A robot pours a drink during the consumer electronics show in Las Vegas last year. Shareholders in robotic software maker Blue Prism may be pouring one for themselves too  © Bloomberg

It doesn’t take much to make a robot fall over. Viral videos from Boston Dynamics and The Robot World Cup play on this vulnerability for entertainment, whereas trading updates from Blue Prism can have the opposite effect.

Thursday was pretty tough for the maker of intelligent robotic process automation systems (or software, in other words). Its full-year results came with a warning that revenue in its current financial year would be shy of market expectations as well as a restatement of historic figures. The Aim-quoted shares fell by a quarter in response, erasing around £500m of market value for their worst day on record.

Harsh? Perhaps. Blue Prism had already announced headlines for the 12 months ended October and its 2021 sales guidance seemed designed to add caution to the most enthusiastic of market forecasts, which had not adjusted for slipped deals and slower corporate decision making. Revenue targets were about 10 per cent below consensus at the midpoint yet an ambition of reaching cash break-even this year remained in place.

Neither were the restatements too dramatic, with only a few million pounds of upfront contract revenue disappearing from the 2019 revenue line. Short sellers had been swarming last year following the sudden exit of co-founder Alastair Bathgate, chief executive for 18 years, and a switch of auditor just three months after shareholders had approved the status quo. The fear was of something much worse.

What the numbers did make plain was the size of Blue Prism’s challenge. It’s a lightweight player in a highly demanding market.

Automating back-office tasks has become a gold rush for software makers. Privately owned specialists UiPath and Automation Anywhere have been outspending Blue Prism to land customers while Microsoft and SAP threaten to commoditise the simpler end of market by adding me-too functions. Blue Prism responded last year by more than doubling its research and development spend yet the R&D budget of £17.7m is still less than a fifth of its sales and marketing costs. It’s hard to know for sure whether 2020’s flat order intake and slowing customer additions are Covid-related or the long-term price of under-investment.

The shares had been responding well last year to a clean-up operation led by Jason Kingdon, CEO since spring and chairman since 2008, though the bears were never silenced. While IHS Markit data show shares on loan to short sellers fell from around 10 per cent of the free float in July to 4 per cent by the end of the year, hedge funds including Hong Kong tech specialist Sylebra Capital have still been betting aggressively that they will fall.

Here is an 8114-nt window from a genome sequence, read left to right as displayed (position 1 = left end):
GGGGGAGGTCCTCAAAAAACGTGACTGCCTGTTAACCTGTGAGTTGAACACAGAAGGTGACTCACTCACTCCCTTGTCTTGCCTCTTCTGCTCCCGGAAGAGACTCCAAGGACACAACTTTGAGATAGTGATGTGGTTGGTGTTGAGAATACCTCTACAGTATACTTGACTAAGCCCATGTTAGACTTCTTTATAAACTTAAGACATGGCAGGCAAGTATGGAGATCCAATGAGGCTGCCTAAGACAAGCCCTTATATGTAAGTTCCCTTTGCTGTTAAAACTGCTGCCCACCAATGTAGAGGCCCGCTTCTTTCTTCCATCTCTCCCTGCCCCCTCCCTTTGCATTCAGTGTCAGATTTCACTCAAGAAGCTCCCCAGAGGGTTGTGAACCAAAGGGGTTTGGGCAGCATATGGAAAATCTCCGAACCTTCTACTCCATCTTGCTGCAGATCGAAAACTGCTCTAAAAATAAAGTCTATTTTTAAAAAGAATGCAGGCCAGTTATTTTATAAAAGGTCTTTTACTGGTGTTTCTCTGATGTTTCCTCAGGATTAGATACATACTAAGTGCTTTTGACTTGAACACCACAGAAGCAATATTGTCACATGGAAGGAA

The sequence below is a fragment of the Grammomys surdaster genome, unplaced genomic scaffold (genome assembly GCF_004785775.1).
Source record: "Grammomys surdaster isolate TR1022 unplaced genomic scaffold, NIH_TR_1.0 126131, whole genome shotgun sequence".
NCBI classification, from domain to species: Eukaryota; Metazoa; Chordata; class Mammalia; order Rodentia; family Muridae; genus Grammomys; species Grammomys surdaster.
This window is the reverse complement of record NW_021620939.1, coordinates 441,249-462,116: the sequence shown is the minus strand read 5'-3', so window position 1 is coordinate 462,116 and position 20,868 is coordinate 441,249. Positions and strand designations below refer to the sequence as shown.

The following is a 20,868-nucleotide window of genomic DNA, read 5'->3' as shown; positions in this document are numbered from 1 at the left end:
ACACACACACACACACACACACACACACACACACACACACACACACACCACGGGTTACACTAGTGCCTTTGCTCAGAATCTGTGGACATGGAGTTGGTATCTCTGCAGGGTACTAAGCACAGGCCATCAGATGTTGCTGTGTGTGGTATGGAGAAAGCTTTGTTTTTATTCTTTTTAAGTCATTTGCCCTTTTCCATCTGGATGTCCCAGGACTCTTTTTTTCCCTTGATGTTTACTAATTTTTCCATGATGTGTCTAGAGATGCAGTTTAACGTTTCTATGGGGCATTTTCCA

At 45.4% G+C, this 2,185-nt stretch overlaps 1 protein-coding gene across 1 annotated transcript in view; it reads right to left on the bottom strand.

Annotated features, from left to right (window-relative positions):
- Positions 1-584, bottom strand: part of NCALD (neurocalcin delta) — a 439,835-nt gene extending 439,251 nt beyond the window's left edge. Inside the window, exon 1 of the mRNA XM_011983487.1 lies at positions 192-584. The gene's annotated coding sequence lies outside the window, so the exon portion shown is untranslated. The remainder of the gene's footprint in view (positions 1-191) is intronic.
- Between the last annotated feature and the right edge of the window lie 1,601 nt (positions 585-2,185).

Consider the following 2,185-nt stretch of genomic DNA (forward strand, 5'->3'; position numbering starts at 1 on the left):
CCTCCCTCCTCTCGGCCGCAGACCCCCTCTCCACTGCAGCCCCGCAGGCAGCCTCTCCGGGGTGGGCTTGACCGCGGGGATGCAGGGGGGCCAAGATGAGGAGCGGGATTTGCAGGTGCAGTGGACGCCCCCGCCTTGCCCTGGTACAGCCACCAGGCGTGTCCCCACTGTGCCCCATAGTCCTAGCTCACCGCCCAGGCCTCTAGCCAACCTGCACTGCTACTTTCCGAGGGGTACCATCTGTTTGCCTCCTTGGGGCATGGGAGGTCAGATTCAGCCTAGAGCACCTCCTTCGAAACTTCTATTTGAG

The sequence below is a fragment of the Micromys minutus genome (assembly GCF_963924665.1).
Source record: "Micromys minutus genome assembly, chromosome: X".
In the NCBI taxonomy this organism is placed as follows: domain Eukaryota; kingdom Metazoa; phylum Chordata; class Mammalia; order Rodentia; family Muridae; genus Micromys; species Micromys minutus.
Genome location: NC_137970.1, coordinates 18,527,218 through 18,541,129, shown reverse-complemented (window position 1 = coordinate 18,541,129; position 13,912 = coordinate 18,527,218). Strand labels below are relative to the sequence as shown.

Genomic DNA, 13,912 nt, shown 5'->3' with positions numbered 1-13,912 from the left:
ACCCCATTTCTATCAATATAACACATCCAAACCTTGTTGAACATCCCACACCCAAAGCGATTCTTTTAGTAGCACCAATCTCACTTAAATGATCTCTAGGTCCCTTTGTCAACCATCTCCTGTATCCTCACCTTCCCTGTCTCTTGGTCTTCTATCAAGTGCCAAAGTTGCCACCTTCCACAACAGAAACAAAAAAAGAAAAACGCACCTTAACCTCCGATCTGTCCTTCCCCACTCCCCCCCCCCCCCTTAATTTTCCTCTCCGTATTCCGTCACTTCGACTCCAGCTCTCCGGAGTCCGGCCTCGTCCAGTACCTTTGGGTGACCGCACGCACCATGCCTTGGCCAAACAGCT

Having grown tired of the harsh treatment, Blue Prism has been looking at a secondary listing in the US, where valuations for lossmaking companies in faddish sectors can be more generous. Any more days like Thursday, however, and it might not get much of a welcome there either.

Boxing clever

Tritax Big Box’s Dartford development encapsulates the changing nature of Britain’s economy, writes Andrew Whiffin.

On the site of an old oil-fired power plant the UK real estate fund is building Europe’s largest distribution centre, one that Amazon will call home. Demand from these sort of tenants is boosting property prices and investor enthusiasm for the sector. Tritax said on Thursday that the like-for-like value of its portfolio has grown by 8 per cent since last June.

As online shopping booms, demand for delivery sites has outpaced supply and rents are being squeezed higher. The appeal for investors is clear: owners of logistics sites are collecting full rents while retail and office tenants struggle during lockdowns. Tritax specialises in the biggest sites that are hubs for regional logistics operations. Blue-chip tenants offer security yet the shares have lagged behind racier peers. Future development of Tritax’s extensive land bank should help close that gap.

Since the group bought peer DB Symmetry at the start of 2019 the shares have risen 24 per cent. Those in Segro, which specialises in smaller, more urban industrial properties, have risen by twice that amount. The latter’s stock also attracts a sizeable premium to the value of the underlying assets — about 10 per cent according to Green Street Research’s latest estimates. 

Enthusiasm for Segro is reflected in net asset value growth of 43 per cent over the same period, compared to just 16 per cent at Tritax. Capital gains at the former come from a combination of rising prices and the ability to create value at new developments. Tritax has plenty of scope to play catch-up, with the DB Symmetry deal adding a potential 38.2m square feet to its estate. The Dartford project for Amazon, at 2.3m square feet, puts the size of that land bank into context. 

That Tritax shares have traded at a persistent discount to NAV in recent years may reflect its externally managed fund structure. Nevertheless, any fears that management might prioritise asset growth and fees over shareholder returns have not materialised. Larger sized developments mean almost all have tenants in place before risky development work begins. And the small number of speculative builds it undertakes have been a success.

The expectation of further capital gains pushed shares into a small premium on Thursday. Expect that trend to continue as the market catches up with shoppers flexing their credit cards online during the pandemic.

City Bulletin

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Blue Prism: bryce.elder@ft.com
Tritax: andrew.whiffin@ft.com


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